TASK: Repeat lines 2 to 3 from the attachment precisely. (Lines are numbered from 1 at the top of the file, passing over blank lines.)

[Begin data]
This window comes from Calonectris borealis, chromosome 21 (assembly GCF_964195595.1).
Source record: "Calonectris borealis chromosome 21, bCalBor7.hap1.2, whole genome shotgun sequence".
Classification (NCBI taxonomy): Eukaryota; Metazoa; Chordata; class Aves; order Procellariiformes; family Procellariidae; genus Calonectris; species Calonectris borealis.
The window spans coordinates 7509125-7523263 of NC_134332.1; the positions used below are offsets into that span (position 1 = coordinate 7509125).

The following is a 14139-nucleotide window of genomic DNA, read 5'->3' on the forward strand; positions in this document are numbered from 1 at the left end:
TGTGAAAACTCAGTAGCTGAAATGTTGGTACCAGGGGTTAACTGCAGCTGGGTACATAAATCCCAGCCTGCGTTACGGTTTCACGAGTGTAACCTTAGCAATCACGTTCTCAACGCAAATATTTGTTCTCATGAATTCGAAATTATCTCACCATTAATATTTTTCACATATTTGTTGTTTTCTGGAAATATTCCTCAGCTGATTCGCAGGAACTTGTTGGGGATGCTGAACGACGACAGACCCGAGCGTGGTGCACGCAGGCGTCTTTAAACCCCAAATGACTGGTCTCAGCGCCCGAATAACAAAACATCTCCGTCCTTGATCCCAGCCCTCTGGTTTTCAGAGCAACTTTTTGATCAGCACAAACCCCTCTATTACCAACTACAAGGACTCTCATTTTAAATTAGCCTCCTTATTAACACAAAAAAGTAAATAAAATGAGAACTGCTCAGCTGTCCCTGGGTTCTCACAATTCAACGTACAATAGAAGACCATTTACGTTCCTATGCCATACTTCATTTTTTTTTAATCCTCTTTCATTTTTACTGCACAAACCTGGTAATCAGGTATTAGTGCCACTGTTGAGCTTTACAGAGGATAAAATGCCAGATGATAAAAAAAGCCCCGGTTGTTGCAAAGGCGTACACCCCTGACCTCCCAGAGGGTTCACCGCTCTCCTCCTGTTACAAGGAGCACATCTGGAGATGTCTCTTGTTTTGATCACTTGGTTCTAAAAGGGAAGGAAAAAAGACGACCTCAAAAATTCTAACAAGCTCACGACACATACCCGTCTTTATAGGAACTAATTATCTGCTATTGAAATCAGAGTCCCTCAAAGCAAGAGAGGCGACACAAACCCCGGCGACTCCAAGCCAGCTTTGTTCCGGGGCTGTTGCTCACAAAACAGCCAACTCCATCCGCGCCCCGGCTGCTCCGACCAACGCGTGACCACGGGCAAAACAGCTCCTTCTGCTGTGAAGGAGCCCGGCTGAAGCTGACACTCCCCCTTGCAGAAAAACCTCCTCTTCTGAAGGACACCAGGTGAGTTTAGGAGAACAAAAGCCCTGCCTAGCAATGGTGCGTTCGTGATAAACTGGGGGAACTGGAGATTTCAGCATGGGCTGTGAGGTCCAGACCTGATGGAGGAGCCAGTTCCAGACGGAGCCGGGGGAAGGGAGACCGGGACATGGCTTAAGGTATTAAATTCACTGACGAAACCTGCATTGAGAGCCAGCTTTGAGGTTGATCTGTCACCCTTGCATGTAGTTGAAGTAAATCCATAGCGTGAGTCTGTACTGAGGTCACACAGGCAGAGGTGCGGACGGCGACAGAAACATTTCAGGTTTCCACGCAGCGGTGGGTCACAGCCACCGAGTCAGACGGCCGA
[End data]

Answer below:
Source record: "Calonectris borealis chromosome 21, bCalBor7.hap1.2, whole genome shotgun sequence".
Classification (NCBI taxonomy): Eukaryota; Metazoa; Chordata; class Aves; order Procellariiformes; family Procellariidae; genus Calonectris; species Calonectris borealis.